Almost six in 10 Americans feel Ronald Reagan should not run for a second term as president, according to a new Washington Post-ABC News poll.
If Reagan were to run again, he would be trailing if the Democratic candidate were Edward Kennedy but leading if it were Walter Mondale, as things now stand.
The poll did not ask citizens why they were opposed to Reagan's seeking reelection, but the pattern of responses made it clear that those who have been most dissatisfied with his presidency are the ones who want him to step down in favor of another Republican nominee in 1984.
Ninety-five percent of blacks who were interviewed, for example, said Reagan should not run again. Among Democrats, 81 percent said the president should not seek reelection.
But opposition also surfaces in segments of the electorate that helped elect Reagan. Independent voters, a key to his victory over Jimmy Carter in 1980, now oppose a second Reagan candidacy by 50 to 42 percent, with 8 percent expressing no opinion. Even one-third of the Republicans interviewed said they are opposed to Reagan's seeking renomination.
In all, 35 percent of those who said they voted for Reagan in 1980 -- and 58 percent of all those polled -- said he should not seek re-election. Only 37 percent of all those polled said he should run again.
In the trial heat against Kennedy, the Massachusetts Democrat currently leads by 48 to 39 percent. Pitted against Mondale, however, Reagan is ahead by 45 to 38 percent.
In both instances, Reagan bests his opponent among men -- by a very narrow margin against Kennedy but substantially against Mondale. Among women, however, Kennedy holds a 19-point lead over Reagan -- 53 to 34 -- while Mondale leads the president by 3 points, 41 to 38.
Reagan has done poorly among women in virtually all polls since he began running for president. This so-called "gender gap" has been one of the most discussed political phenomena of the past year.
But Kennedy also has had problems of the same kind, doing considerably worse among women than men in his bid for the Democratic nomination in the 1980 primaries. Mondale has had no such difficulty, and it is therefore striking that Kennedy does so much better among women than the former vice president does in trial heats against Reagan.
One suggestion is that, through his struggles in the 1980 campaign, Kennedy has finally put Chappaquiddick behind him among large numbers of women. But only another run for the presidency, not a between-years poll, could really determine that.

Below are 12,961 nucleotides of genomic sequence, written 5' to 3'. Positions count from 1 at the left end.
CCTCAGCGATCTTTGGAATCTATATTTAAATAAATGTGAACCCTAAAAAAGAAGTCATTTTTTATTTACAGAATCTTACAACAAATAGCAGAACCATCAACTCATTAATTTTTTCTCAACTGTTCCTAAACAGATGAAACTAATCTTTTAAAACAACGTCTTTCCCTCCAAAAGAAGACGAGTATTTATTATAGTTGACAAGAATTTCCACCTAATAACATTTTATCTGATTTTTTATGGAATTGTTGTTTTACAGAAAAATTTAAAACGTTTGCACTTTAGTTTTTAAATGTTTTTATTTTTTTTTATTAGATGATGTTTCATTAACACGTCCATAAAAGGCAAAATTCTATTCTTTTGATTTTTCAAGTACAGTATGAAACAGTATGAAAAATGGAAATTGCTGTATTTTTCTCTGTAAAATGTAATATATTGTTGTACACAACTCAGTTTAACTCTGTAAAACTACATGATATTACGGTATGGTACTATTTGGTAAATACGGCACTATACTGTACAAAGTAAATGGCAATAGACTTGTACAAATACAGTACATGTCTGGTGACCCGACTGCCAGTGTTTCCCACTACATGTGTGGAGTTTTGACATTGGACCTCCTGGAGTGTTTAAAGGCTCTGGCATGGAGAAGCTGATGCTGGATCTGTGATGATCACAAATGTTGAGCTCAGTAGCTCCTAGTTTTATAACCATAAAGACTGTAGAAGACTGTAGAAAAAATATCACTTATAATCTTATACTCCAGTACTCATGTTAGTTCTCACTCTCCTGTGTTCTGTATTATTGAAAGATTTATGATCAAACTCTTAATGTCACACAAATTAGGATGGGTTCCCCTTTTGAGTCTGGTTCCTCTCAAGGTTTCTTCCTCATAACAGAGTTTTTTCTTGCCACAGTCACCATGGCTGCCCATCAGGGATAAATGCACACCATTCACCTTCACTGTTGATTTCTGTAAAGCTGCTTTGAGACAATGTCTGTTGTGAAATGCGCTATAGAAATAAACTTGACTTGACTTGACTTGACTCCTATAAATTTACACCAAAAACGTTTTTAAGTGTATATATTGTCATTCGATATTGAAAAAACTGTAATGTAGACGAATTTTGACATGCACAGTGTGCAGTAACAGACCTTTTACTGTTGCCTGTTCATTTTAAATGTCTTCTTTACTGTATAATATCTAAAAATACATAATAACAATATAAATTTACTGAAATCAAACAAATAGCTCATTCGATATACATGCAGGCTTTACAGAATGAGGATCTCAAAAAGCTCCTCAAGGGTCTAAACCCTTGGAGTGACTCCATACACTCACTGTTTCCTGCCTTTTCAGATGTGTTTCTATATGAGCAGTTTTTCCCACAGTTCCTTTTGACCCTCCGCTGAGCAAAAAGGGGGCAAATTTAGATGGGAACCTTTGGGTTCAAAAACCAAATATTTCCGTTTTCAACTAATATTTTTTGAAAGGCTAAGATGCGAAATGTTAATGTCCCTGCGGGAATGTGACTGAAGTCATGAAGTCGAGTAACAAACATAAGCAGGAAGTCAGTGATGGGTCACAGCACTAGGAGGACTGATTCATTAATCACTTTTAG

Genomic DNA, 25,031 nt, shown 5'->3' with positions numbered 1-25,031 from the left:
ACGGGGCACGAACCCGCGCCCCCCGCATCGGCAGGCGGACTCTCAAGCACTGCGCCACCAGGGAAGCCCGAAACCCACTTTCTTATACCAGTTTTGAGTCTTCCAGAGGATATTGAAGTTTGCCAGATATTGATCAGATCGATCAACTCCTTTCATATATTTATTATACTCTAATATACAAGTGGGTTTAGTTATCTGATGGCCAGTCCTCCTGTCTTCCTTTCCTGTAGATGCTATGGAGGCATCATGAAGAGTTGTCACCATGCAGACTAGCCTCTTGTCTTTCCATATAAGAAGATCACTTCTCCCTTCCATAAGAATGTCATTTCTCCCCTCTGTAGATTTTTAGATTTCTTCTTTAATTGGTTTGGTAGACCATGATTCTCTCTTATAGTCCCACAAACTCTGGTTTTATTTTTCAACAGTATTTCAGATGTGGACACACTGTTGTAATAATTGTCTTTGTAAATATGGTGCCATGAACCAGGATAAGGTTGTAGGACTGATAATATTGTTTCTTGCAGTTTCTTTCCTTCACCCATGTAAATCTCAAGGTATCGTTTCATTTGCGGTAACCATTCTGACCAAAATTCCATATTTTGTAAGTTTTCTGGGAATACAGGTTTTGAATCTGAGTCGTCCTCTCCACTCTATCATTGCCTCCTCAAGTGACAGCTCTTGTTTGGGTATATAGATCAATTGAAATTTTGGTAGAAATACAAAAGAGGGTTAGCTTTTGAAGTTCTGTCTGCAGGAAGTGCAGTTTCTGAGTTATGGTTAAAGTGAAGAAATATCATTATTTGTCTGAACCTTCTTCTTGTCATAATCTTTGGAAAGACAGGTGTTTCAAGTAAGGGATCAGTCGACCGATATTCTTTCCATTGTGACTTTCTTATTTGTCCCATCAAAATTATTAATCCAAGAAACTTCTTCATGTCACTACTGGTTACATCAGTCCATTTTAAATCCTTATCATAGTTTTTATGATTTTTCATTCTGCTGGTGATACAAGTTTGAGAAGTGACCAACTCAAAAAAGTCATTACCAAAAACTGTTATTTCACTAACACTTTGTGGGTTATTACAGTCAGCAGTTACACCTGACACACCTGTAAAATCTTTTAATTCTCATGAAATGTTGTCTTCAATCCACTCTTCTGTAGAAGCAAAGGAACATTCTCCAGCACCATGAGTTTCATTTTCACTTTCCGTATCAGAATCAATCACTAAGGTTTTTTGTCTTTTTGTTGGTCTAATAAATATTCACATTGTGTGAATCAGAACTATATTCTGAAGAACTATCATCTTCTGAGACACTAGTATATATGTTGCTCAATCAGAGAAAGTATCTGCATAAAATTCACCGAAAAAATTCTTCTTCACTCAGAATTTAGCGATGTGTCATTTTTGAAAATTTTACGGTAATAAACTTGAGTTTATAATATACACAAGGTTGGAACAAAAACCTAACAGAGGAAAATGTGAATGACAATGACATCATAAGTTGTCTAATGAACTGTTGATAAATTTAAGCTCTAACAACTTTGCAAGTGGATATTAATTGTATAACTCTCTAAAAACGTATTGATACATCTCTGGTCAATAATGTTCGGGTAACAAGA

Another possibility, however, seems to fit both the strong support for Kennedy and the weak showing of Reagan: women have not accepted the Reagan dictum that the domestic programs of the past 30 years have been failures. In most polls, women tend to be far more opposed than men to military spending and more in favor of social programs. And in recent years, Kennedy, perhaps more than any other Democrat, has been an outspoken defender of such liberal programs.
The "gender gap," in this view, may be tied more to traditional liberal-conservative politics than to any other factors.
In other matters, the new Post-ABC News poll, which was conducted by telephone from Sept. 9 through Sept. 13, found that:
Reagan's overall approval rating is holding steady, with 48 percent saying they approve his handling of the presidency and 45 percent disapproving, virtually no change from the 49-to-47 rating in a mid-August Post-ABC news poll.
Despite passage of a new tax bill and claims that economic recovery is at hand, the public continues to take a dim view, with 21 percent saying the economy is getting better, 45 percent saying it is getting worse and 33 percent saying it is staying about the same.
Only 47 percent say they have "heard or read" anything of the president's new plan for Palestinians, which would give autonomy to Palestinians on the West Bank of the Jordan River under some link with the government of Jordan. Among those familiar with the plan, citizens are sharply divided, with 44 percent favoring it and 37 percent opposed.
In all, 1,505 people nationwide were interviewed in the poll.